The World Health Organization (WHO) warned about the bad diet of Europeans, which contains too much salt, sugar and trans-fatty acids and causes cardiovascular diseases, cancer, respiratory diseases and diabetes, together accounting for 77% of all diseases and almost 86% of premature mortality.
Once considered a high-income country problem, overweight and obesity are now on the rise in low- and middle-income countries, particularly in urban settings. In developing countries with emerging economies the rate of increase of childhood obesity has been more than 30% higher than that of developed countries.
Therefore, Martin Seychell, Deputy Director General for Health and Food in the European Commission, on 16 February, during the WHO Better Food for Better Health workshop, expressed his concern about how socio-economic inequalities directly affect health, as healthy food is often very expensive and “consumers cannot buy what they can’t afford”. He said, the EU’s intention was to put more focus on the nutritional quality of cheaper foods in order to tackle that problem.
Improving diets by changing the composition of processed foods, food reformulation, is an important means to help reduce the prevalence of nutrition- and diet-related diseases. It is widely agreed that the food industry is a key stakeholder, which can highly contribute to promoting a healthier society, through innovation and the standardisation of products around Europe.
Moreover, Seychell believes there is room for further policy regulation in food labeling and reformulation because “clearly we should not see unhealthy diets just as a health issue. They are certainly crucial public health issues but they are also core economic and social issues and they should be seen as such”.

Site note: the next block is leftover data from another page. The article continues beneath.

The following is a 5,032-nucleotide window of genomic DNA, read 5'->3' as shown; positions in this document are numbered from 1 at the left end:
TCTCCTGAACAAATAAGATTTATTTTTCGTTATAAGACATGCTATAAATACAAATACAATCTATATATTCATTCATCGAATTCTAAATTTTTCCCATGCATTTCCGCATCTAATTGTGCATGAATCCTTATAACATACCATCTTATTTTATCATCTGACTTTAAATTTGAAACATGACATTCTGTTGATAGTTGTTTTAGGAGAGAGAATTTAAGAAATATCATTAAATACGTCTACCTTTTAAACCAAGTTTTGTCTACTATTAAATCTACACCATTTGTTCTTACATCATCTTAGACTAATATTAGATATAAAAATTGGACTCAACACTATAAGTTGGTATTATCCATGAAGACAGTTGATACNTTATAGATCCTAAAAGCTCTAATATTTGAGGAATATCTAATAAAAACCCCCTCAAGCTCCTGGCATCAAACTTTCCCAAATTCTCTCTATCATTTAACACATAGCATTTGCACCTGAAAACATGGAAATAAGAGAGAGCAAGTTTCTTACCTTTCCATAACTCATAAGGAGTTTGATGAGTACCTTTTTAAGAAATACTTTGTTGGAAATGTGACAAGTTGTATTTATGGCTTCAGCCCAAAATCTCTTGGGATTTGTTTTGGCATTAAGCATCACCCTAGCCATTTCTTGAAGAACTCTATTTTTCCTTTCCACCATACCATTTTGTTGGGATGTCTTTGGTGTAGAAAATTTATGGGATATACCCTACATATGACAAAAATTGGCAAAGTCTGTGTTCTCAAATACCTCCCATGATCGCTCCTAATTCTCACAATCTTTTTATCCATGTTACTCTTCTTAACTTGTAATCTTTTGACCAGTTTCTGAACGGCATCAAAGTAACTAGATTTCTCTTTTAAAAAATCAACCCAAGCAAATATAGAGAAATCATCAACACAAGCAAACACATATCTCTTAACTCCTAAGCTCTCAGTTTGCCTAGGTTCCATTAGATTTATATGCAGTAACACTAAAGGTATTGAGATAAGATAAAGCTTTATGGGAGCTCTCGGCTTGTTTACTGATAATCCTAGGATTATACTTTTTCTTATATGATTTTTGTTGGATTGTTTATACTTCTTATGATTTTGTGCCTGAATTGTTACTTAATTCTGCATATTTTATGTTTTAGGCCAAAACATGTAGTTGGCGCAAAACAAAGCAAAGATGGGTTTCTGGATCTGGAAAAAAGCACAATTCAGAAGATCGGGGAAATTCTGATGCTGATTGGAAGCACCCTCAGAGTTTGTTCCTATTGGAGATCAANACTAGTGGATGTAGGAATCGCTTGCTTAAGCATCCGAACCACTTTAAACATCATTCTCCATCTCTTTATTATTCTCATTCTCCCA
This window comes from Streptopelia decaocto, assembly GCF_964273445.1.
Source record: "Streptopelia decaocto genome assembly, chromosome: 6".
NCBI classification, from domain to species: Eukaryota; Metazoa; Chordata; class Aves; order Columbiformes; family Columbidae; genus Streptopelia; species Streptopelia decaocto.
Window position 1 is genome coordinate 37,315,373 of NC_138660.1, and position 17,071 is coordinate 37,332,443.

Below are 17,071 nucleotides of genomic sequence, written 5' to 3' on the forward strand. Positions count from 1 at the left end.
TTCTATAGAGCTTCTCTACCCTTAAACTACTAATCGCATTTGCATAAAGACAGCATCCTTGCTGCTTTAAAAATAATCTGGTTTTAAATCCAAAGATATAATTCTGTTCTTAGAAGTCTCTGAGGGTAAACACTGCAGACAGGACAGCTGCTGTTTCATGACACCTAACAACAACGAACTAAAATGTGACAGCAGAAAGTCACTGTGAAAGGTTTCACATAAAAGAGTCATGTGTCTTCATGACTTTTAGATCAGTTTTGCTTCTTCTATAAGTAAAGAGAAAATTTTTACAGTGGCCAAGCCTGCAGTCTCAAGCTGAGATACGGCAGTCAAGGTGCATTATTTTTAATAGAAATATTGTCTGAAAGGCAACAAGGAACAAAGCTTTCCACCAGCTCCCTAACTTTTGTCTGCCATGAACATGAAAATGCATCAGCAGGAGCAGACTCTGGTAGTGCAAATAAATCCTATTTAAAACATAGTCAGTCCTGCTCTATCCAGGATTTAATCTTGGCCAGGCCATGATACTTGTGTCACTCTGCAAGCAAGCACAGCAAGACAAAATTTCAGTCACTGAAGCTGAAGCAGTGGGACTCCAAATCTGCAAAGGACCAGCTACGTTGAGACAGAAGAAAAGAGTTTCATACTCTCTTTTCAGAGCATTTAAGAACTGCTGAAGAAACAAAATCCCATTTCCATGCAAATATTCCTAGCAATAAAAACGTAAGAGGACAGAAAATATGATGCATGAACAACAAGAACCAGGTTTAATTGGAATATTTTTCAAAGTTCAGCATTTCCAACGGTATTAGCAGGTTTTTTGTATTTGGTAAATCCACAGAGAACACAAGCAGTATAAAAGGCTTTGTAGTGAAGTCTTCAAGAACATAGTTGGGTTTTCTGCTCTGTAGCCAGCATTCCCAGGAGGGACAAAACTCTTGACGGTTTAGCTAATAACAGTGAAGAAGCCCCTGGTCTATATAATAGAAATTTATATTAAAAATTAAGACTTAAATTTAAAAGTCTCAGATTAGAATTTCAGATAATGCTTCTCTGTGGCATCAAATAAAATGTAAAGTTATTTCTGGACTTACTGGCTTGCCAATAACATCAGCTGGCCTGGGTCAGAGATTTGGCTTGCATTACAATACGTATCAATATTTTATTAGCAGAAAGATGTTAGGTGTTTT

According to the WHO, obesity and related diseases are largely preventable by making the healthier choice of foods and regular physical activity the easiest choice, because more accessible, available and affordable. If individuals are undeniably responsible of their consumption, consumer associations emphasis on the fact that not every choice is a free choice.
Consequently, Ilaria Passarani, Head of the Food and Health Department of the European Consumer Organisation (BEUC), called for better labeling of healthy products and control of online advertisement for children for instance. In addition, she asked industries to be more consistent as some industries develop low-in-salt categories, while increasing the overall level of salt in their products.